Not too long ago, Wally "Gotye" De Backer was sitting in his room, playing with loops and samples, building melodies and a lyrical narrative about "broken relationships" and "confusion."
As of press time, the music video for "Somebody I Used To Know" on the official GotyeMusic YouTube channel has 329,598,389 views. It's won nine awards, including the ARIA Music Award for "Single of the Year," and been nominated for five more. It spent six weeks as the number-one song in America and has catapulted its composer to a new level of stardom he never expected.
But De Backer doesn't let the success go to his head, nor distract him from a true love of creativity, art, and music.
Crossfade: Now you're experiencing this crazy level of fame. Is that really awesome for you? Or is it in any way a double-edged sword? How has it affected your life?
Wally De Backer: I felt a little bit more confronted by it maybe earlier in the year with the first tour. Now I just feel kind of the same. I feel like there's a bunch of people who really want to come see the show and some people who want to hang around and would like to meet me personally or there's a lot of excited energy. I don't feel like I'm operating in any kind of weird world. Fame, I guess, creates its own realities where you're prompted sometimes even to feel like you're not human. Some people will look at you like you're not quite human, like you're something else. I'm not into those type of interactions. I find it kind of tiring and not very interesting. So I don't feel like that's happening at all, which is great. I feel like I'm meeting genuine people who are engaged by my music. Or want to chat about it. Or just people who have really lovely energy.
Since your audience has exploded, do you feel that it's affected your creative process at all? Or do you feel free to just continue to create?
I'm always just following what I think is interesting to me based upon whatever I've been listening to or how I'm feeling. I'll ask people for opinions and I'll ask people how they think other people will relate to the lyrics I'm writing or a type of song I'm putting together. I'm not going to start making any different type of music because now I'm aware of a larger or broader audience. I think that's actually dangerous. Because you can only start writing stuff that's more watered-down if you start considering the fact that when you've got such a wide audience. I think the more creative, weird, and interesting I can be, the better.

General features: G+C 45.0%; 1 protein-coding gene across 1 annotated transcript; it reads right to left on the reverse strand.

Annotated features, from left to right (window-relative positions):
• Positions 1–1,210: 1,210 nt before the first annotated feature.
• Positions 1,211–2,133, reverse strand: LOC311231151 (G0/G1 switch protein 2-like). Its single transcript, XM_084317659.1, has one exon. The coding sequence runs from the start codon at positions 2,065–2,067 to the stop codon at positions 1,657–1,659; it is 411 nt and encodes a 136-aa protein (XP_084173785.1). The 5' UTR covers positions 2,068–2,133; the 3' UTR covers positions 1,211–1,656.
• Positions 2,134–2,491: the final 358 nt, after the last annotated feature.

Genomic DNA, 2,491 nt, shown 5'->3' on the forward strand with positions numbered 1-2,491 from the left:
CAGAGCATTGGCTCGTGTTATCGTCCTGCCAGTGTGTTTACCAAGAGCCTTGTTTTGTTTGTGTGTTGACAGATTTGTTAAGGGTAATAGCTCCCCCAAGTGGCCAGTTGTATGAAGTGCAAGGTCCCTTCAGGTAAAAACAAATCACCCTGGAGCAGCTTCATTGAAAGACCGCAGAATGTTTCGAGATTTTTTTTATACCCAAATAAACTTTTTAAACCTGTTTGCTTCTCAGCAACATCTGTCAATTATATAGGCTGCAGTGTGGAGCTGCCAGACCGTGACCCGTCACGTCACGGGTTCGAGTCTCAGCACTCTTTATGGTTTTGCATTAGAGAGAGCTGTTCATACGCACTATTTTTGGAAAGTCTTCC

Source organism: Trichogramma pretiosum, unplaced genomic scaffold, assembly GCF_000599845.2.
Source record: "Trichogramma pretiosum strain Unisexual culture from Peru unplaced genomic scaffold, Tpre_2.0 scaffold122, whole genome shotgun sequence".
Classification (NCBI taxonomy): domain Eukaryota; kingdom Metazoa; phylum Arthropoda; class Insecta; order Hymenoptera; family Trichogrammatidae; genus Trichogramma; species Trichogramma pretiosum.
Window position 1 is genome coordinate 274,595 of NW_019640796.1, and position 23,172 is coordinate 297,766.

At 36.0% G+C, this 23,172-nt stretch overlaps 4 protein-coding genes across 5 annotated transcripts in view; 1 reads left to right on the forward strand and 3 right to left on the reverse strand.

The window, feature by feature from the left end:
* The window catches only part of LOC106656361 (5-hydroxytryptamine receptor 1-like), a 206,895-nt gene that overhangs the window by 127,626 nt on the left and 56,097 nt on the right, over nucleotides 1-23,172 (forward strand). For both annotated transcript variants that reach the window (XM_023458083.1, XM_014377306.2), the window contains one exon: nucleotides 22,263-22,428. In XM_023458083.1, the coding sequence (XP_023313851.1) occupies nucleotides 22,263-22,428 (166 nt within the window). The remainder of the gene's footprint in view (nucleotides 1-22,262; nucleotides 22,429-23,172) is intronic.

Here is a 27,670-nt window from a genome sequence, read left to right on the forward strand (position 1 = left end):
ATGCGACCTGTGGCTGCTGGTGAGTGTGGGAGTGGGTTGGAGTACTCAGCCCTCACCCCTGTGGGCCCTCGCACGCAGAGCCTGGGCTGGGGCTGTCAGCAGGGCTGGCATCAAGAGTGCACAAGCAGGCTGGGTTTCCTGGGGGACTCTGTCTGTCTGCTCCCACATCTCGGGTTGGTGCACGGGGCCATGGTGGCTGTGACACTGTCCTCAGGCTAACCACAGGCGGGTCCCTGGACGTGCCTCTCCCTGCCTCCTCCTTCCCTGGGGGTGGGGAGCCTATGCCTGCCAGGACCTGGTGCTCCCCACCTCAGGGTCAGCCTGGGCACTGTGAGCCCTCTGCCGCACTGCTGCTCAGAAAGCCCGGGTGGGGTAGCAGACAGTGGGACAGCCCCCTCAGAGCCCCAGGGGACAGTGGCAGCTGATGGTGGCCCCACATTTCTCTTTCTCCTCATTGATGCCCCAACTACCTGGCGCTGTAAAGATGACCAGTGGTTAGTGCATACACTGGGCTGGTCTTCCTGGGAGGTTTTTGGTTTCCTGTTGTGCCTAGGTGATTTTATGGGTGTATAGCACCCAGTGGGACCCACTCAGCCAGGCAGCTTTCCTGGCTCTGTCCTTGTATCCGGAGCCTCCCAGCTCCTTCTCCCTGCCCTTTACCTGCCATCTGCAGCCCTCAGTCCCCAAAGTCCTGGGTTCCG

I'm sure your fans will appreciate that attitude.
Also, I haven't been writing anything new. The blank slate is always really scary no matter what you've done and no matter how much you think you've got an idea of what you want to put together. It's always really about coming back up against yourself and kind of going, "What can I do that is actually any good or interesting that hasn't in some way been done before or isn't some kind of cheap option?"
Are you still being given enough freedom to work in your own way? Or is there pressure to continue this success while it's hot?
Everyone's been very, very cool. I think that's one of the good things when you work with really good people who understand how you work. There's always a little bit of to and fro. This last tour might have been navigating a lot of new experiences and new relationships in terms of working with some major labels for the first time, working even sometimes with my management in some ways. But it's working out really well.
I don't so far feel any pressure from my management or label to be putting out material sooner rather than later. I think they realize I've got a peculiar process and I think that for me to make an interesting record it's going to take some time and require me to kind of draw from certain experiences and kind of explore a new way of working. That's been a nice discovery, that I can actually work with the so-called "big bad scary part" of the music industry and it doesn't instantly become this nightmare, like, "Oh shit, this is just like the stories I've heard."
It's not VH1 Behind the Music just yet?
Hahaha. Oh man, I've seen a few of those things, they're so funny. "It went great, until the major-label licensing deal and then horror struck."
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I hope that doesn't happen.
I should make my own VH1 Behind the Music: "Making music in his bedroom, all of a sudden -- world tours, financial woe, writing new interesting material." Maybe that should be part of my next record.
Gotye. With Givers and Jonti. Sunday, October 7. Klipsch Ampitheater at Bayfront Park, 301 N. Biscayne Blvd., Miami. The show starts at 7 p.m. and tickets cost $25 to $60 plus fees via livenation.com. Call 305-358-7550 or visit bayfrontparkmiami.com.